A Housewife’s SOS

help“Immediately the father of the child cried out and said, “I believe; help my unbelief!”

How often we have felt this! But…how often has our desperation really worked itself out in our actually making the request? Here is some good commentary from JFB:

“It is useless concealing from Thee, O Thou mysterious, mighty Healer, the unbelief that still struggles in this heart of mine; but that heart bears me witness that I do believe in Thee; and if distrust still remains, I disown it, I wrestle with it, I seek help from Thee against it.” Two things are very remarkable here: First, The felt and owned presence of unbelief, which only the strength of the man’s faith could have so revealed to his own consciousness. Second, His appeal to Christ for help against his felt unbelief–a feature in the case quite unparalleled, and showing, more than all protestations could have done, the insight he had attained into the existence of a power in Christ more glorious them any he had besought for his poor child. The work was done; and as the commotion and confusion in the crowd was now increasing, Jesus at once, as Lord of spirits, gives the word of command to the dumb and deaf spirit to be gone, never again to return to his victim.”

And to shed more light, this brief word from RWP:

“I believe; help my unbelief. An exact description of his mental and spiritual state. He still had faith, but craved more. Note present imperative here (continuous help)…. The word (means) a cry… to run at a cry for help, a vivid picture of this father’s plight.”

This I like. It was not a dismissing of weak faith, it was the requesting of more to bolster it! It was a request for ongoing help, not just for this current need…an acknowledgement of continual need. And to add more “punch” to it, the word used is to suggest a desperate, frantic cry for help in time of emergency…that kind of cry that emits from us when we make a quick evaluation of things and it is clear there is absolutely no hope, no answer, except from outside of us. In reality, this is always the case…not just in times of pressing need.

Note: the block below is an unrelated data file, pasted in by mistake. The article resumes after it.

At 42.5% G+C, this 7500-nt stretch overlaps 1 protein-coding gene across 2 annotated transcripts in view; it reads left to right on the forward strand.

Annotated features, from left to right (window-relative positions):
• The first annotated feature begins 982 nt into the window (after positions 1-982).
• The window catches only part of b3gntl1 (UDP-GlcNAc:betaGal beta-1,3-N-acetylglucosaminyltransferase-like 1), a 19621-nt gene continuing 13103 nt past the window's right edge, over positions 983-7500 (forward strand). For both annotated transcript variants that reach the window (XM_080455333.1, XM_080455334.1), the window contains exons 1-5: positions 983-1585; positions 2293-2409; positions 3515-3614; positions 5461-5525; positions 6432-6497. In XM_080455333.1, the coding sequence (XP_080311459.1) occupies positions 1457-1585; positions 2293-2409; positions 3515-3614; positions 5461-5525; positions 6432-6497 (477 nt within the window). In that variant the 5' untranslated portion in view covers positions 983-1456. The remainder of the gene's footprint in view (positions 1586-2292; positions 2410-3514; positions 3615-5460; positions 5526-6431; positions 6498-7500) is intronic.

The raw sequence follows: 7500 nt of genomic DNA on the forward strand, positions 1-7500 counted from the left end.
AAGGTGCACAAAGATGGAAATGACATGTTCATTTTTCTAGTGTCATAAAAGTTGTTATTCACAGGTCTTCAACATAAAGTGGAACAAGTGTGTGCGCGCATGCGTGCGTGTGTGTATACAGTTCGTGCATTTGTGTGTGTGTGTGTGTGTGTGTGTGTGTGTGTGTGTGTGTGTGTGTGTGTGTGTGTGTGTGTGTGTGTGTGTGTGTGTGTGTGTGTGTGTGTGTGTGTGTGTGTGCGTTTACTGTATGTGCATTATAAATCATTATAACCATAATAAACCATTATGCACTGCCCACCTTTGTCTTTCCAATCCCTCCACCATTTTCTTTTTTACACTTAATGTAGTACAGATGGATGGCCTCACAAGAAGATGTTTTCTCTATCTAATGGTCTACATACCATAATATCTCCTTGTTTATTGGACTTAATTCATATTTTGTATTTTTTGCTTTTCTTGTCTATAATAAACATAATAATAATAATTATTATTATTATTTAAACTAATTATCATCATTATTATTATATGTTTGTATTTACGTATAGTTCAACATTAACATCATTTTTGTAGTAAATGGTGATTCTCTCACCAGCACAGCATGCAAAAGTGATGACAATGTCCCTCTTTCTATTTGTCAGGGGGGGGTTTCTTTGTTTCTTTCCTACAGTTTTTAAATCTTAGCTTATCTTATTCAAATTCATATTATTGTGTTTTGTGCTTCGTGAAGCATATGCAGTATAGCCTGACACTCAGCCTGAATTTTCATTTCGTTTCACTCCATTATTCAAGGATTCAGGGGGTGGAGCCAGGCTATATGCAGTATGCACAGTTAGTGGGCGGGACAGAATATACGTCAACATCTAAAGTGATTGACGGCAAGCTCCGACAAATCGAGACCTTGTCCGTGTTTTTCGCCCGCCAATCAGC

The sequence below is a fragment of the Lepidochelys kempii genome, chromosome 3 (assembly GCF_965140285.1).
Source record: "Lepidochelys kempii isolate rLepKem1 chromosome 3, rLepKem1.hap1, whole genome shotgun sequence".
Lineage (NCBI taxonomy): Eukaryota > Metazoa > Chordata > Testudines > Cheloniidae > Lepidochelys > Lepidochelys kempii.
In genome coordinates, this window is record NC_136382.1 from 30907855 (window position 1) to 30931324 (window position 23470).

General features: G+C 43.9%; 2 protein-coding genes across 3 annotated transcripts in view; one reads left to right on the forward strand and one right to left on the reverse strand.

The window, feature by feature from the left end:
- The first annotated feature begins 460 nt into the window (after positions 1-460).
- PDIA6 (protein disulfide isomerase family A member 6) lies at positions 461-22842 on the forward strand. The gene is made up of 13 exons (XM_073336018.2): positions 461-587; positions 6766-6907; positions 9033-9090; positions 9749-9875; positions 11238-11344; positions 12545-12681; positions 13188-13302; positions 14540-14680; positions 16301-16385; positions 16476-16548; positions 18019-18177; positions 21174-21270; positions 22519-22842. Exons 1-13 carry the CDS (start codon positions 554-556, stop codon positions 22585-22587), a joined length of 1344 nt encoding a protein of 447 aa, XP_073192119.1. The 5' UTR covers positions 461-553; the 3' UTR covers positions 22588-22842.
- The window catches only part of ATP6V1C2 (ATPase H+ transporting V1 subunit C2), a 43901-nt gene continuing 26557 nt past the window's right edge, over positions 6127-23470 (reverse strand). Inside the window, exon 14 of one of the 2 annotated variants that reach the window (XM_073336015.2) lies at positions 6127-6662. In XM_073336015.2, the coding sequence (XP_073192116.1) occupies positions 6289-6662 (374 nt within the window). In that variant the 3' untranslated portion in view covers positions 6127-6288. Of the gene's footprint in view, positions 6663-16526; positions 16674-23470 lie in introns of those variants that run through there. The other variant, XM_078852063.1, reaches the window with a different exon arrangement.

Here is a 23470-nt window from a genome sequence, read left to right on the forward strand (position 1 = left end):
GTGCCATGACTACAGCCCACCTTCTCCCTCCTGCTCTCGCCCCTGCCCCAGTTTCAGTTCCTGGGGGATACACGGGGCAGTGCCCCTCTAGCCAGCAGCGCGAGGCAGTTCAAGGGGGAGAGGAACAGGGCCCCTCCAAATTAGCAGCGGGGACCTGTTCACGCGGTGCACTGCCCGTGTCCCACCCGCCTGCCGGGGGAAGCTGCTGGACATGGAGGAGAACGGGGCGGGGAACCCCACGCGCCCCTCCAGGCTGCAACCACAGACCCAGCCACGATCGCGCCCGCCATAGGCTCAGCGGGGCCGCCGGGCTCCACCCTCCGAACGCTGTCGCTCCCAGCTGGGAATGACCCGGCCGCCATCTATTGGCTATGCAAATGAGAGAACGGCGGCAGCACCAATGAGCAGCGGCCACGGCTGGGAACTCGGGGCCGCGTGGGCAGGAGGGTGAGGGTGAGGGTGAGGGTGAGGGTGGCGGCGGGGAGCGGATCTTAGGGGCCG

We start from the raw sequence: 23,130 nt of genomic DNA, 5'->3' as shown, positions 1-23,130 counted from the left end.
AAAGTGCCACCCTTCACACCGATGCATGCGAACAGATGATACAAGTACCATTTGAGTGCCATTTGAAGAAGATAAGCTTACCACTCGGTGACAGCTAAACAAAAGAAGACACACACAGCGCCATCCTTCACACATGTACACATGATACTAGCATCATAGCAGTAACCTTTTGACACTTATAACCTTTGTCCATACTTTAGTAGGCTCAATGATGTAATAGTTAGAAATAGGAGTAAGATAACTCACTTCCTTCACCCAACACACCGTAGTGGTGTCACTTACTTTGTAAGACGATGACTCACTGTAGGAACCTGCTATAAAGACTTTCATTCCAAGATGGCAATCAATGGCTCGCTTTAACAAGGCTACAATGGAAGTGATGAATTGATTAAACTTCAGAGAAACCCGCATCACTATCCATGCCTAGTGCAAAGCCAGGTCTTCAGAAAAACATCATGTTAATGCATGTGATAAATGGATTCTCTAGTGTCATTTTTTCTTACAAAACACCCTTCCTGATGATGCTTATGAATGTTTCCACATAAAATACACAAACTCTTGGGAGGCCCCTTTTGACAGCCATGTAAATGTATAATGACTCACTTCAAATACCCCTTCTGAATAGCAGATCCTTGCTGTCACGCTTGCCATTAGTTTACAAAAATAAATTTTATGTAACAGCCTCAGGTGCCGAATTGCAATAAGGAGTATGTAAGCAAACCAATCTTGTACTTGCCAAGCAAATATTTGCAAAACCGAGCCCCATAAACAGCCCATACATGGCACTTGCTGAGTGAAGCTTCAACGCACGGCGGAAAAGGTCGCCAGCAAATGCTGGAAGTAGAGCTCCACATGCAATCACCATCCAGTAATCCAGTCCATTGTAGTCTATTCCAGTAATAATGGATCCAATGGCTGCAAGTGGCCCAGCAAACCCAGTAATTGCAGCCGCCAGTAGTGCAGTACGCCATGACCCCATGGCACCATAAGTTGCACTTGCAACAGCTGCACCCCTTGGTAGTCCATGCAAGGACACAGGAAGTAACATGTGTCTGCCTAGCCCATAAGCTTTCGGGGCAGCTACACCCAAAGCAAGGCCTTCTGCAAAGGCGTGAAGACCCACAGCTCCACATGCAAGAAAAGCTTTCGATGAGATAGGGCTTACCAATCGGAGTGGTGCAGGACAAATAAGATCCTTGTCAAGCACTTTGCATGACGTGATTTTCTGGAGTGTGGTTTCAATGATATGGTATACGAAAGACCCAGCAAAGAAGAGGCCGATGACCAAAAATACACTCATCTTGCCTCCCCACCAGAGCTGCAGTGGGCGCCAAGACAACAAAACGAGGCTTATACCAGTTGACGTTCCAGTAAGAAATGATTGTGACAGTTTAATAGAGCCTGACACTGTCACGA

I need Thee every hour, most gracious Lord;
No tender voice like Thine can peace afford.

I need Thee every hour, stay Thou nearby;
Temptations lose their power when Thou art nigh.

I need Thee every hour, in joy or pain;
Come quickly and abide, or life is in vain.

I need Thee every hour; teach me Thy will;
And Thy rich promises in me fulfill.

I need Thee every hour, most Holy One;
O make me Thine indeed, Thou blessèd Son.

I need Thee, O I need Thee;
Every hour I need Thee;
O bless me now, my Savior,
I come to Thee.

I was particularly blessed when reading the history of this song, that it was written by someone without public notoriety, a common housewife like many of us:

“One day as a young wife and mo­ther of 37 years of age, I was bu­sy with my reg­u­lar house­hold tasks. Sud­den­ly, I be­came so filled with the sense of near­ness to the Mast­er that, won­der­ing how one could live with­out Him, ei­ther in joy or pain, these words, “I Need Thee Ev­e­ry Hour,” were ush­ered in­to my mind, the thought at once tak­ing full pos­sess­ion of me.” ~Annie S. Hawks, 1872


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